Hospitalizations for asthma have been dramatically cut by a program that helps families reduce the conditions that trigger attacks, saving $1.46 in hospital care for every $1 spent on prevention, according to a Children’s Hospital Boston study being released today.
The hospital’s program, the Community Asthma Initiative, targeted 283 children with asthma in some of Boston’s poorest neighborhoods. Health workers taught families how to correctly use medications and eliminate triggers of attack, such as contaminated bedding and feather dusters. They also provided each family a vacuum cleaner with special filters.
After the first year, asthma-related emergency room visits for children in the program plummeted 68 percent compared with their emergency room trips in the year before enrolling, and there was an 85 percent drop in hospitalizations, according to the study published online in the journal Pediatrics.
Additionally, there was a 43 percent decrease in the number of children who had to limit physical activity and a 41 percent reduction in reports of missed school days. For their parents, that translated into a 50 percent drop in the time they had to miss work to care for ailing youngsters, the study found.
The results are so promising that Massachusetts Medicaid officials are working with the Children’s Hospital team to develop a similar plan to improve care and reduce costs statewide for children covered by the health insurance program for low-income residents. Asthma rates are disproportionately higher in poor neighborhoods.
The researchers compared the participants’ medical costs with those of asthmatic children from four similar, nearby communities who were not in the program. The program cost $2,529 per child, but because of fewer ER visits and hospital admissions, medical spending per child was $3,827 less than for children in the other communities over two years of follow-up. That translates to a $1.46 savings for every $1 spent.
“It’s very gratifying to see improved health outcomes for children and for families and also to be able to demonstrate cost savings,’’ said the study’s lead author, Dr. Elizabeth R. Woods, associate chief of adolescent/young adult medicine at Children’s.
Woods said her team was surprised at the extent of environmental issues they found in homes.
“Most didn’t have vacuums and couldn’t afford them,’’ Woods said. “We didn’t expect to be supplying vacuums originally, but it really makes a big difference because any vacuum helps, but especially ones that have HEPA filters,’’ which capture more dust particles.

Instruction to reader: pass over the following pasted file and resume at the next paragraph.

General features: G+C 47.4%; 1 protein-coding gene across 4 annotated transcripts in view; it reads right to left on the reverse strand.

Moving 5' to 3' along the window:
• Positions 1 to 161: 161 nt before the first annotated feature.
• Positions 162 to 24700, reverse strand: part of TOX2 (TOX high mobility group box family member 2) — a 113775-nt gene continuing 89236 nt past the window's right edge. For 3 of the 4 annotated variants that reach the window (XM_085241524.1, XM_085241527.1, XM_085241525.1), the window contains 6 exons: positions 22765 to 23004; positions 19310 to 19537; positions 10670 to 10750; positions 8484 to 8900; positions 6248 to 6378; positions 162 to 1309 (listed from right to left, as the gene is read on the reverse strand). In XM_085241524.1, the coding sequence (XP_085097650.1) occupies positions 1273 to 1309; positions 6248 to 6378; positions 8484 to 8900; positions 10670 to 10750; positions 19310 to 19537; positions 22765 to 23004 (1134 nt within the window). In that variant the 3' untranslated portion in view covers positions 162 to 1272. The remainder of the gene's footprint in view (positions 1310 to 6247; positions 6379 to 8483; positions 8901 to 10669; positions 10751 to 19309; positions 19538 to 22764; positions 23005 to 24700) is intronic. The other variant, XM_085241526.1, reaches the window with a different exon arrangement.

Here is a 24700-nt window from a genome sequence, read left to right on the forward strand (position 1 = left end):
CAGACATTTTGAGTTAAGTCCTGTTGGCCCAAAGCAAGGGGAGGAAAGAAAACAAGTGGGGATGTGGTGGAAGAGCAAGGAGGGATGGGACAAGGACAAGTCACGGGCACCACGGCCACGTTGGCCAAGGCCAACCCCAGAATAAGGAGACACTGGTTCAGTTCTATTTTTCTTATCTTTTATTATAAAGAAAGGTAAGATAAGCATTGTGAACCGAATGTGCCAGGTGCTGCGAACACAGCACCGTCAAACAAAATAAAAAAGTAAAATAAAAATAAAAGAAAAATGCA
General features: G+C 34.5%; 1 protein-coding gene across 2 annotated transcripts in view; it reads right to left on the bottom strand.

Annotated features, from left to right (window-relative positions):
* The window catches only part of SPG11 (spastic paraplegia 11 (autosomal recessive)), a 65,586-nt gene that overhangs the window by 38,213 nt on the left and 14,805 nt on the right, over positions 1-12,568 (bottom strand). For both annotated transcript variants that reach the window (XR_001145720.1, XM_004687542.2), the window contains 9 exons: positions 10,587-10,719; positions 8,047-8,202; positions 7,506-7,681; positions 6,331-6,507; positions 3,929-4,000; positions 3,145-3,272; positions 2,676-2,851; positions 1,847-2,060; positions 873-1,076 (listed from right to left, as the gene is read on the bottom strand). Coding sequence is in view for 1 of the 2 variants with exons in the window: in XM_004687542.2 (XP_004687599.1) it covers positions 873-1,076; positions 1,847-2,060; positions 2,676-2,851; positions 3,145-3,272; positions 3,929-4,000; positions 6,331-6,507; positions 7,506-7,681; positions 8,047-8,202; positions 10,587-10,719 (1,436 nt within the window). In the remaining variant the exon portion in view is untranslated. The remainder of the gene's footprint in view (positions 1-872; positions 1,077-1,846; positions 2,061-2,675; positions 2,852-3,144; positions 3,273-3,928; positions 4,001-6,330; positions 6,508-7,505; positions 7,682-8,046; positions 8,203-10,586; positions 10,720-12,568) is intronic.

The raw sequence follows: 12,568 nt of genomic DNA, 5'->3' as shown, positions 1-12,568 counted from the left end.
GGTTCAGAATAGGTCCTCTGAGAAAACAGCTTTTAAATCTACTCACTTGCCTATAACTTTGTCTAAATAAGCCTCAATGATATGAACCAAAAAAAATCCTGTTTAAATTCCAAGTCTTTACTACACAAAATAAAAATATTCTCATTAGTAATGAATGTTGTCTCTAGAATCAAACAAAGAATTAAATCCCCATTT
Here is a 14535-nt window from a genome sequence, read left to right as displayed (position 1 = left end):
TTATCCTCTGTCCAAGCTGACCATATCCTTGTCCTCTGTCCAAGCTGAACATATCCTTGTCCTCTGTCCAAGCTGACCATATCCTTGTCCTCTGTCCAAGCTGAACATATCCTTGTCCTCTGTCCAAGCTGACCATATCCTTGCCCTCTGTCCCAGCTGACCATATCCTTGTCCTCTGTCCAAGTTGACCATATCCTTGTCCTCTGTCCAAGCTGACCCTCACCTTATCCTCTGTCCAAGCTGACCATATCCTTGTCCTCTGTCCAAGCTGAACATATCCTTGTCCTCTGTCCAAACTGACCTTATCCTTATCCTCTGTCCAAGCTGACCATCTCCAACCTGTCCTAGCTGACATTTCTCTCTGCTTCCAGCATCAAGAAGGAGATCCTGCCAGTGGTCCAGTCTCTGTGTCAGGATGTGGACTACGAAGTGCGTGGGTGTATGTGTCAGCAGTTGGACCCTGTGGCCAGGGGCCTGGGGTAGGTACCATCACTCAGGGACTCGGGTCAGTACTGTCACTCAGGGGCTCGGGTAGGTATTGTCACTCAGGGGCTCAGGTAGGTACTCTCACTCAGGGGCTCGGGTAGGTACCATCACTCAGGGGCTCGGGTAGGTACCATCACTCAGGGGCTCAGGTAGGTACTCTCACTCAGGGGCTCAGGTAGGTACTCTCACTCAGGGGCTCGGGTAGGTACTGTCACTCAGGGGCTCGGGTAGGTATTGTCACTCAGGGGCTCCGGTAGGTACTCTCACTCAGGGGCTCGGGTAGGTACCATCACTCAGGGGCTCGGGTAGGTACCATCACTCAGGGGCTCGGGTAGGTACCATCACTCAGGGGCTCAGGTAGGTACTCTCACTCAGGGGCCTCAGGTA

Woods’s team has expanded the program to more Boston neighborhoods since launching the study in October 2005, and has continued to find similar problems and results, right down to the lack of vacuum cleaners.
That was the case for Chanese Brown, a Mattapan single mother of two children, including an 11-year-old who has struggled with severe asthma attacks.
Before enrolling in the study in late 2009, the child, Thomas, was hospitalized at least once a month for asthma complications, including several times in intensive-care units, Brown said.
The asthma medications he took daily didn’t seem to help.
“They changed his medicines often because they couldn’t figure out what was going on,’’ Brown said. “He would be perfectly fine with no problems and maybe it would be a cloudy sky or something and instantly he’d have to be hospitalized.’’
Then the community worker from Children’s started visiting the home and found some likely culprits: brooms, feather dusters, and scented cleaning products, for starters.
The community worker, Massiel Ortiz, who also has asthma, became a teacher, trusted friend, and shoulder for Brown to cry on when she became overwhelmed by Thomas’s hospitalizations.
Last year Thomas was not hospitalized once, Brown said, although he did go to the emergency room a couple of times. But he also was well enough to join basketball and tennis teams for the first time and go on his first out-of-state school field trip.
Dr. Julian Harris, Massachusetts Medicaid director, said the community health workers are key because they often struggle with the same diseases and can share insights about how to battle hurdles for treatment.
“They can often help patients to communicate more effectively with their health care providers and navigate the medical system,’’ Harris said.
His agency is working with Children’s to develop a three-year, $600,000 pilot program, subject to federal approval, that would enroll between 100 and 200 severely asthmatic children.
Harris said health-care providers in the pilot would get a predetermined amount per child use for home visits by health-care workers, nurses coordinating the care, and supplies to help improve home environments.
State Representative Jeffrey Sanchez, a Jamaica Plain Democrat, successfully lobbied to include language in the state budget that directs Medicaid to create the pilot program. Sanchez has said that asthma was so much a part of his life growing up in Boston public housing that it seemed as if all of his friends had it.
Doug Brugge, a Tufts University School of Medicine professor who researches asthma in Boston’s neighborhoods, said the Children’s study, with its use of community health workers, seems a sound “very real-life, real-world approach’’ to attacking asthma.
But he said specialists should be cautious about its dramatic findings because the study did not select children randomly - a gold standard in research - but instead chose specific patients. He said findings from other studies, however, suggest that the Children’s results are reasonable.
“I think it’s highly plausible that they did have the effects they hope they did,’’ he said, “but you have to stop a little short of considering it as proof.’’